PHOENIX - The triple digits are back and that means turning on the air conditioning. But the homeless in Maricopa County don't get that luxury, and their stories are both heartbreaking and at times shocking.
ABC15 recently shadowed the Southwest Behavioral Health PATH program. Path stands for Projects for Assistance in Transition from Homelessness.
Southwest Behavioral Health says their goal is get the homeless connected to services that can help them. There are 13 people part of the PATH program. Ten of them hit the streets every day to help the homeless and build relationships with them.
“My team is in the trenches, everyday all day," said Director of PATH Ken Curry. "We are trying to get the homeless into a better place."
During our ride-along with Outreach Specialists Jeremy Huntoon and L.J. Reynolds, we heard countless stories. Huntoon told us about a man he found dressed in multiple layers of clothing in the middle of summer. After time and research, Huntoon found out this man was a Russian National and a very accomplished chemist in Russia.
The man sustained a brain injury in the United States and apparently lost all of his work and documents. Huntoon was able to get the man’s green card replaced, into a shelter and eventually reunited with his family in Russia.
Huntoon has been with the PATH program since 2010. He said a typical day is meeting with homeless clients in the morning and hitting the streets at 10:00 a.m. Reynolds has been with PATH for 12 years.
In the midst of our ride-along, we came across a man who came up and immediately hugged Reynolds. She told us she has seen this man several times, and he keeps coming back for help. Reynolds explains more in the video below:
The second individual we came across was a man limping near the Burton Barr Public Library in downtown Phoenix.
Huntoon and Reynolds stopped and talked with him for a couple minutes, telling him about available shelters and other services. See his emotional reaction in the video below:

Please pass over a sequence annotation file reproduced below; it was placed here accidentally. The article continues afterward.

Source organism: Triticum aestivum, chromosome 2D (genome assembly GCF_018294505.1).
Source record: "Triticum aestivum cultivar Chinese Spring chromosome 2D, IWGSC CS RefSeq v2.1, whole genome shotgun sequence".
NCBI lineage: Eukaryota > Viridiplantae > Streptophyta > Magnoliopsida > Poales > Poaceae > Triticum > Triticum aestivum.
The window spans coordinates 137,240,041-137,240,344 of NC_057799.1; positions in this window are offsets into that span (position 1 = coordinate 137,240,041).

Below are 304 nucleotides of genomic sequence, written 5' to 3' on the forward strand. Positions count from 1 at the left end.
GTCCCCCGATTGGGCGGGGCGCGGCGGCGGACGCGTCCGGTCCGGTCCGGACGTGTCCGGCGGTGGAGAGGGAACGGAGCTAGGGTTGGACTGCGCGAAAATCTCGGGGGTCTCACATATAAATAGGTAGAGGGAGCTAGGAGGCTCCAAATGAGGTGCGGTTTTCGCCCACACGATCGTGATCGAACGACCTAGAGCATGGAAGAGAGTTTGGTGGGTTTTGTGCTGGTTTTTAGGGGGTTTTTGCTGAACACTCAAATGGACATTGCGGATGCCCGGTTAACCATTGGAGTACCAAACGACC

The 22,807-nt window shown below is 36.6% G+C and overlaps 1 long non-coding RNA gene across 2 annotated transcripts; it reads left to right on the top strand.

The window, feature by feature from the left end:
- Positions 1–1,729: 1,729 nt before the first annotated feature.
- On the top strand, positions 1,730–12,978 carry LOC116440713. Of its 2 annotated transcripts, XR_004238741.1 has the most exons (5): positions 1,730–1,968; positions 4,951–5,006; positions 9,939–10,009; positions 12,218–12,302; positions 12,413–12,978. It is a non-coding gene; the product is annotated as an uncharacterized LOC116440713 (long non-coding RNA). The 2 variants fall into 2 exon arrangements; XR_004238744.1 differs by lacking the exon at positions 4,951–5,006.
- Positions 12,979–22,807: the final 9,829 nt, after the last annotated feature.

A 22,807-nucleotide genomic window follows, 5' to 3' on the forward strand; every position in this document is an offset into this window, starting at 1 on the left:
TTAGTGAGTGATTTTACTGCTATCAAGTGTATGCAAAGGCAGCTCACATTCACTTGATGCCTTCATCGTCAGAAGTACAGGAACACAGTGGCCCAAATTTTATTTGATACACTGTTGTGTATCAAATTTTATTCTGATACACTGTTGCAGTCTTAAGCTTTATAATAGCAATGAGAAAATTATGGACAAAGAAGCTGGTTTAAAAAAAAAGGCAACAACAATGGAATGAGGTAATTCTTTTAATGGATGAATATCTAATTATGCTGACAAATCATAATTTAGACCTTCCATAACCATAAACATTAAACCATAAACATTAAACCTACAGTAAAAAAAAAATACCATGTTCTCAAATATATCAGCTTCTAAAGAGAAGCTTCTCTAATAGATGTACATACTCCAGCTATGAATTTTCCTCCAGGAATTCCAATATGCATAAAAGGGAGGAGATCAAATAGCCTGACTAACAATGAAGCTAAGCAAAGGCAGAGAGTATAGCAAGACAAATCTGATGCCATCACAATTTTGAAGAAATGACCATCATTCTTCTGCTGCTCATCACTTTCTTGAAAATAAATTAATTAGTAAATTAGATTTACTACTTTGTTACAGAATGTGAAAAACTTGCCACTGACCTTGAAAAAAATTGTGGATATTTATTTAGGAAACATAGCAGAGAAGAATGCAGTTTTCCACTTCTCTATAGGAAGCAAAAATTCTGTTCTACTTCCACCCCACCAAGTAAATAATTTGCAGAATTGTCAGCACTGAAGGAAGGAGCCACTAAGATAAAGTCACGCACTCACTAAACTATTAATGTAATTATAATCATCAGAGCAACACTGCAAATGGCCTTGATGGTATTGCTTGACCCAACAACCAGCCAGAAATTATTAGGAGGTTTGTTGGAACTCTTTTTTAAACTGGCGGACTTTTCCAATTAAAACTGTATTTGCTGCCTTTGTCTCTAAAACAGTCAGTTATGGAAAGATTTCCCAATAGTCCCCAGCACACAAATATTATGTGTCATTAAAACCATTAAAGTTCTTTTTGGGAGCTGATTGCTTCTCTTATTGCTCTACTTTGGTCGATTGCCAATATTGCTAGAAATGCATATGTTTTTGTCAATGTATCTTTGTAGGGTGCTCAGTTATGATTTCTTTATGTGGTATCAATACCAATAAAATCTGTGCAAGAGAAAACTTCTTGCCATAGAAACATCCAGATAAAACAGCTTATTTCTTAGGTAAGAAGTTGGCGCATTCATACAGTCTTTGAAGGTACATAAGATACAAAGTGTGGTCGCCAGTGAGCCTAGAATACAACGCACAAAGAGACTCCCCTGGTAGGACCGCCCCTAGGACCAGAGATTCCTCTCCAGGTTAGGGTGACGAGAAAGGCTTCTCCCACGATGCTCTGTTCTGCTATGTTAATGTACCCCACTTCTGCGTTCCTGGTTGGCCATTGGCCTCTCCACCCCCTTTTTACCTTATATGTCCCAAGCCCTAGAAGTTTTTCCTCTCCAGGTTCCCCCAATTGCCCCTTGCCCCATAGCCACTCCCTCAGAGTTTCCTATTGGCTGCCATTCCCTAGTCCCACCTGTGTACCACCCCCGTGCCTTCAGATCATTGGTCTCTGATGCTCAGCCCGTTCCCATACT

Huntoon and Reynolds always bring water and a hygiene kit when they hit the streets. In the hygiene kit is a roll of toilet paper, dental products, soap, socks, underwear, wash cloth and t-shirts.
Both Huntoon and Reynolds said socks and underwear are the biggest needs right now.
They told us the biggest homeless populations right now are in the areas of Sunnyslope, Mesa, Glendale and Tempe, and that the homeless populations drift to changing locations to avoid law enforcement.
As our ride-along continued, Huntoon and Reynolds talked with a man sitting in front of a Sunnyslope-area Walgreens. The man told them he has been looking for a job for years. Huntoon talks about what PATH can do for him in the video below:
At the end of our day with PATH, ABC15 asked Huntoon and Reynolds about the best part of their job.
Huntoon said it's a great feeling to get someone into a home that hasn’t had a home for 25 years. He also told us helping has always been in his nature. He said he would bring homeless people into his home growing up in Chicago and give them food.
Reynolds said, “I feel like I did this before I was ever hired. I always tried to help people less fortunate.”
Donations can be dropped off at Southwest Behavioral Health at 3450 N. Third Street from 8 a.m. to 5 p.m. More information about donations can be found here.